Berry made his way through the room, smiling and shaking hands with colleagues and strangers alike. At 80 years old, Berry is the only living inductee into the Hall of Fame and joined the 18 other members who include authors from Kentucky’s 200 years of rich literary tradition.
“It would need a longer speech than I have for me to tell you what it means to me to be included in the company you have included me in,” Berry said.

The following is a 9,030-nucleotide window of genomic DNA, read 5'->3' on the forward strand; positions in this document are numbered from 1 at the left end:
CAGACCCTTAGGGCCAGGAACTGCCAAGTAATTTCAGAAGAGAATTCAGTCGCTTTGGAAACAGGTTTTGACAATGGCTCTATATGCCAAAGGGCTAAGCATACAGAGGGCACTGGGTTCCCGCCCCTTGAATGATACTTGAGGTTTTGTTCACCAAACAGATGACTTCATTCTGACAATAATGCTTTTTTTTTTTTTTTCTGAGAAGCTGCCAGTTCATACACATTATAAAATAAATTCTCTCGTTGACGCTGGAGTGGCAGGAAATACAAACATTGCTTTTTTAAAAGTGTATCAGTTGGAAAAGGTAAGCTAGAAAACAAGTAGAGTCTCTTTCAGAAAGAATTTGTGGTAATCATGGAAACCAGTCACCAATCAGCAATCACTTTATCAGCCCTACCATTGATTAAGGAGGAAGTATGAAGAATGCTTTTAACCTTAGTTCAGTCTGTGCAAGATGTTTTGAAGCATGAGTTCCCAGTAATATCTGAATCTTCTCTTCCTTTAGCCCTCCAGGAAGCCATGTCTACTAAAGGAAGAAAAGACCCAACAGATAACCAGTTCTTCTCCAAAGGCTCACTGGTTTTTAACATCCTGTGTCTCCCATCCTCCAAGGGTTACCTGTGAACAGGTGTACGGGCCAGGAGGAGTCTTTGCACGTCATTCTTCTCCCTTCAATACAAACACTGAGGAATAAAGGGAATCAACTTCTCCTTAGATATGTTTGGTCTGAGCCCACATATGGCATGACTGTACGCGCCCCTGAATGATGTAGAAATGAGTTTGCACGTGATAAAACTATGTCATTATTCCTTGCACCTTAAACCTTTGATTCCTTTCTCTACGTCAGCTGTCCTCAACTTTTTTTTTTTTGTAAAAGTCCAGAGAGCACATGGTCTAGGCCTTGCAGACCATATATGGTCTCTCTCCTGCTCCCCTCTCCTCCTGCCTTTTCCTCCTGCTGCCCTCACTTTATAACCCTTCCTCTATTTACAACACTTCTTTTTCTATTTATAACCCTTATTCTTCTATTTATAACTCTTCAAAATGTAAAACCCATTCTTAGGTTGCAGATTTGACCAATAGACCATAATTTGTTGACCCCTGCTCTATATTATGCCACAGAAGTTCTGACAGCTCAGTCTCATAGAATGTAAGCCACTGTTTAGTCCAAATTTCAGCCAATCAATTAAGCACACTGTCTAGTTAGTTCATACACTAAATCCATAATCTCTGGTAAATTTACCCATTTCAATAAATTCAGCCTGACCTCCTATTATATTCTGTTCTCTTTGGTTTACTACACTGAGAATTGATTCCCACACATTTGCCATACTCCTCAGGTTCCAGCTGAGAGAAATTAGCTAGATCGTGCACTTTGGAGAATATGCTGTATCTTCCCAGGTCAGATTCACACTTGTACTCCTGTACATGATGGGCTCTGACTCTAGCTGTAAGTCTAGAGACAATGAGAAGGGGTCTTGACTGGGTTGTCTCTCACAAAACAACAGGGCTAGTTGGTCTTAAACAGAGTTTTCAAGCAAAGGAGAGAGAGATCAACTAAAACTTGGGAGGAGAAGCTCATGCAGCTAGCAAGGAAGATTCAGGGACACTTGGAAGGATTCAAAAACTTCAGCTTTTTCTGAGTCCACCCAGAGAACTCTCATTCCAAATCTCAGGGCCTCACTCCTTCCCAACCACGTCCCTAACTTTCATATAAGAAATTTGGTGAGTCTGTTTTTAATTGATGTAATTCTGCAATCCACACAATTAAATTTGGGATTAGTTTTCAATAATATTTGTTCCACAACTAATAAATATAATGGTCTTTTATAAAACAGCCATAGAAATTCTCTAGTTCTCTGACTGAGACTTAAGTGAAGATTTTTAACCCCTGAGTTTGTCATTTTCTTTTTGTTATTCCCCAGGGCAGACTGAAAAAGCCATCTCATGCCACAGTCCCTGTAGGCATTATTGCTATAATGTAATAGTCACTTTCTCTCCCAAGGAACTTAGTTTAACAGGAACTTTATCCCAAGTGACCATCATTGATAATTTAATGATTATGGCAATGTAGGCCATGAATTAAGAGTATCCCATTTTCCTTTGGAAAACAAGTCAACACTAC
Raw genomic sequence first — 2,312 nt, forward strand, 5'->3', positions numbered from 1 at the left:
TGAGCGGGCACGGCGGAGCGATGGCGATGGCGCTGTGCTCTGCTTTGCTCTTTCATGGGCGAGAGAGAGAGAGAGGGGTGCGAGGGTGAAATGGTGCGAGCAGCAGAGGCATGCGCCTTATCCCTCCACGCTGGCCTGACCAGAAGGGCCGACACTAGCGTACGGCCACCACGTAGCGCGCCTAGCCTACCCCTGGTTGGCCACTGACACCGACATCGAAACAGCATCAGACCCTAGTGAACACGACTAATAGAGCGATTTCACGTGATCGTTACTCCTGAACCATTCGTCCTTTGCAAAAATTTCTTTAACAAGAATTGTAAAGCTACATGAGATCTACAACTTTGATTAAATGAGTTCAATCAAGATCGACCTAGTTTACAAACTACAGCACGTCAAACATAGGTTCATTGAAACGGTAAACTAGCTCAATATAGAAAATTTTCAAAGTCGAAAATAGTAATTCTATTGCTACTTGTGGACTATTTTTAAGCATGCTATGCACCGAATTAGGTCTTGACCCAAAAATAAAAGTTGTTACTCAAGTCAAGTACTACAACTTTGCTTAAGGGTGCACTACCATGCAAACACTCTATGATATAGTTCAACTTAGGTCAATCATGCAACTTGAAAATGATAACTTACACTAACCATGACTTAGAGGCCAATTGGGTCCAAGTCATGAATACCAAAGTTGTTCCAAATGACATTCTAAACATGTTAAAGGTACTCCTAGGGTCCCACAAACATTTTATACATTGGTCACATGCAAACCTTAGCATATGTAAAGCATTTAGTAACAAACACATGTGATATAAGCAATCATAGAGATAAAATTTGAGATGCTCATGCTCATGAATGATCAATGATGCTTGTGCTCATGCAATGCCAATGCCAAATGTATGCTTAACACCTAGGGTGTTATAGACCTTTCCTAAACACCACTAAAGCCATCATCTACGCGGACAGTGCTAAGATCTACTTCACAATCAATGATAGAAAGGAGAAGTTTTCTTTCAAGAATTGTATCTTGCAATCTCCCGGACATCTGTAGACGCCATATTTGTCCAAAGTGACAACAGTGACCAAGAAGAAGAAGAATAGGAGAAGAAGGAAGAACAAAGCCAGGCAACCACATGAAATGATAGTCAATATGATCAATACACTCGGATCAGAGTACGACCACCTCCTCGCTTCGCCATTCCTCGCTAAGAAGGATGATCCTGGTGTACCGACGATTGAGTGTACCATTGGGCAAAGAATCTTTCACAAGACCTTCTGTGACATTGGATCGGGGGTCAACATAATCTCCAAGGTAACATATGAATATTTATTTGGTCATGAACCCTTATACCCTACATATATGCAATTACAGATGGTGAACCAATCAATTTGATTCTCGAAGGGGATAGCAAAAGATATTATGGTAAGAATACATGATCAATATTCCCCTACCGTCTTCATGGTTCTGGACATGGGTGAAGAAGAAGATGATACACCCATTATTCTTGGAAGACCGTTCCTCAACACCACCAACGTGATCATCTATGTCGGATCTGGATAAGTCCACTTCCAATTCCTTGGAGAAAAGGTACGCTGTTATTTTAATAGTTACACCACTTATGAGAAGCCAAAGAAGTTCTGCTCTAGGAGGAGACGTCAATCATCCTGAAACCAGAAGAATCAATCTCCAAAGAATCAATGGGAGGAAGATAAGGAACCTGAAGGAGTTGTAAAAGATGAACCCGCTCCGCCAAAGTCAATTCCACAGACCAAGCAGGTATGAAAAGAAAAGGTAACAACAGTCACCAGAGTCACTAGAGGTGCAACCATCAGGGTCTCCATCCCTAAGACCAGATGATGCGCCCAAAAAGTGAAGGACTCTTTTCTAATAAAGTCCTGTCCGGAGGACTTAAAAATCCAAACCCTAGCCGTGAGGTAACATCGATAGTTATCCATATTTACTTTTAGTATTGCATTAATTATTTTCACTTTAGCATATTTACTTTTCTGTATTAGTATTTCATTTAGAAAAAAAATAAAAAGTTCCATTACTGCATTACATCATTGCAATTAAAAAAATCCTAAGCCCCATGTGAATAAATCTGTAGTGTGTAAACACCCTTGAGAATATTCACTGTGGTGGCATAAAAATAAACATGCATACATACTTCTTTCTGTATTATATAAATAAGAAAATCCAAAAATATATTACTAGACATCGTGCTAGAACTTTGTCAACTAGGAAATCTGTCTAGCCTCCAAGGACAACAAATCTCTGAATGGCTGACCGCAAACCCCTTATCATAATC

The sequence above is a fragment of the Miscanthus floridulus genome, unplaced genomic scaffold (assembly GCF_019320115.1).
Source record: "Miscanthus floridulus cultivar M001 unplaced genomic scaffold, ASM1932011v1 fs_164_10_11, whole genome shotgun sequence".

Berry stressed the importance of Kentucky writers, the thriving culture and his worries about economic, social, cultural and institutional divisions.
“People and land cannot be destroyed or conserved except together,” Berry said.
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